Why you don't use NSAIDS for exercise induced muscle soreness
A commonly misunderstood phenomenon, muscle soreness has absolutely nothing to do with lactic acid. I've already elaborated on this in my hub "Delayed Onset Muscle Soreness".
That said, I won't go further into those mechanisms. The point of this article is to show why non steroidal anti inflammatories and antipyretics (acetaminophen) should not be used for muscle pain from training. These drugs all work through the same mechanism. They inhibit prostaglandins. While prostaglandins do in fact cause you to feel the pain from muscular exertion, they have many roles. For instance, NSAIDS cause stomach upset because they mitigate prostaglandin 1. Prostaglandin 1 helps protect the stomach lining.
Many of these prostaglandins are responsible for anabolism in muscle tissue. Inhibiting them will only limit your muscular gains. They have no healing properties, so the use of NSAIDS should be avoided altogether by persons who train hard. This isn't just important for weight lifters, but for any athlete.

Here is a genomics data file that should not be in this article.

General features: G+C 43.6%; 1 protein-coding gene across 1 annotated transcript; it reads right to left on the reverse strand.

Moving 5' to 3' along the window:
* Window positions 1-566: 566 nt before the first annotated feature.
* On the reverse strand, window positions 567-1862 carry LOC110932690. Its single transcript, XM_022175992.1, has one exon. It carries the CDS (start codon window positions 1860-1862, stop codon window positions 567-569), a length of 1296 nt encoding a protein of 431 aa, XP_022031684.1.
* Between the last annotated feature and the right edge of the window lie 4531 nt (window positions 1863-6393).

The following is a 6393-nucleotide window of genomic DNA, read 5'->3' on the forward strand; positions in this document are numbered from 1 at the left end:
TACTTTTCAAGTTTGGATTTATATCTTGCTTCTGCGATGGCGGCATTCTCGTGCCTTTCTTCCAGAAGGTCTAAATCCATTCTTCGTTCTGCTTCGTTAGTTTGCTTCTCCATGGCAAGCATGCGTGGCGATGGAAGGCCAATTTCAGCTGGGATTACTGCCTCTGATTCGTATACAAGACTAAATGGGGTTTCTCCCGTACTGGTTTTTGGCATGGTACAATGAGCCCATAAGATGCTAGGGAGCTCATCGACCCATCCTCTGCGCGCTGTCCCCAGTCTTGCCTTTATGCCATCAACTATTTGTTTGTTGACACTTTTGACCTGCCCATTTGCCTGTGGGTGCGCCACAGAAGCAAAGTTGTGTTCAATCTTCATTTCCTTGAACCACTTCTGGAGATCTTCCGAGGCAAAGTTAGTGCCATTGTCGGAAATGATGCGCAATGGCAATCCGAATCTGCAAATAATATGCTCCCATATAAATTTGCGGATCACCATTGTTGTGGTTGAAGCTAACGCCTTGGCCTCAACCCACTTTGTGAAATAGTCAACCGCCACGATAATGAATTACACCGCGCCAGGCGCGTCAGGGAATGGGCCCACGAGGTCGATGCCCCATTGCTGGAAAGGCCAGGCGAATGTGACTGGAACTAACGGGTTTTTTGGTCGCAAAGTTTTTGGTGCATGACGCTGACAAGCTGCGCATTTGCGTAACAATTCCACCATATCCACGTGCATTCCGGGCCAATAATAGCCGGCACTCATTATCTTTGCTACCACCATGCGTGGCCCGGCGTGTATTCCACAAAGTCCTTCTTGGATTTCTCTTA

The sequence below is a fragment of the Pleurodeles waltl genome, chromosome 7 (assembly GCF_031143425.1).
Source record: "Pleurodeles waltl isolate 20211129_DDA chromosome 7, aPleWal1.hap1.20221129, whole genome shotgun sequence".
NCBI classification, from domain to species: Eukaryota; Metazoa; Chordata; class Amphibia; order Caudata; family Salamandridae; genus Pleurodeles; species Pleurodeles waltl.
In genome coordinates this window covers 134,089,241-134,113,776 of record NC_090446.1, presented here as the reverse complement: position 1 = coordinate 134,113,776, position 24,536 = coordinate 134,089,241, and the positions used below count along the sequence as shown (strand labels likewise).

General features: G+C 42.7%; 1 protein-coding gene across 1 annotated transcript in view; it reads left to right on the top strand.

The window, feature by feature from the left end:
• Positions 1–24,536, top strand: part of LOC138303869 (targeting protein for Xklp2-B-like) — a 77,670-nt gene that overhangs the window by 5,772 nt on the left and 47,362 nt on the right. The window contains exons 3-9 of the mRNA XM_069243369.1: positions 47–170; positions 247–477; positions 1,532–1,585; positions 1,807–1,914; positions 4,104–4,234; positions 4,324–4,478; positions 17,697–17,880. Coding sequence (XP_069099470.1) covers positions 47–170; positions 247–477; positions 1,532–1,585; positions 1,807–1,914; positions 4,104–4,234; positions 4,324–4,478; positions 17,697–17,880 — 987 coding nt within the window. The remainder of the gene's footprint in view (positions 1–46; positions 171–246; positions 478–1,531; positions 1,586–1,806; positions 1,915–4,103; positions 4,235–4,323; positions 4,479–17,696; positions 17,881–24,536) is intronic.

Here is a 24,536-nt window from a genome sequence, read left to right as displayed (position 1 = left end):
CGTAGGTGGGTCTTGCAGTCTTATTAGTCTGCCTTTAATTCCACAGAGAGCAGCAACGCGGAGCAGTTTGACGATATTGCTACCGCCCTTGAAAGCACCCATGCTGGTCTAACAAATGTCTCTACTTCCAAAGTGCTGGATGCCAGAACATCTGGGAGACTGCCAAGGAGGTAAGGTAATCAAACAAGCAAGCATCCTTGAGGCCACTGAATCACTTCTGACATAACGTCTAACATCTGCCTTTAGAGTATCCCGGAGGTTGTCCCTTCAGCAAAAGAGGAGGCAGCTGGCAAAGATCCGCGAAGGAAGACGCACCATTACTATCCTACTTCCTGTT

Another reason not to use them, nor any pain reliever/pain killer is the body's own mechanism for repairing that damage.
Pain signals trigger the release of mucophages. These mucophages are charged with delivering IGF-1 (insulinlike growth factor) to the site of the damage. IGF-1 is a very powerful growth factor, and is metabolized from human growth hormone in the liver.
Okay, say that's not enough reason to avoid them. As if that weren't problematic enough, NSAIDS can also cause the destruction of stem cells. These "blank canvas" cells can take the form of virtually any material in the human body. Of course, that's important to the repair of any tissue. Stem cells circulate freely throughout the bloodstream. There are certain types of stem cell therapy where your own blood is used to extract these cells. Blood is placed in a centrifuge and spun down. The stem calls are then harvested and placed in the area trying to be repaired.
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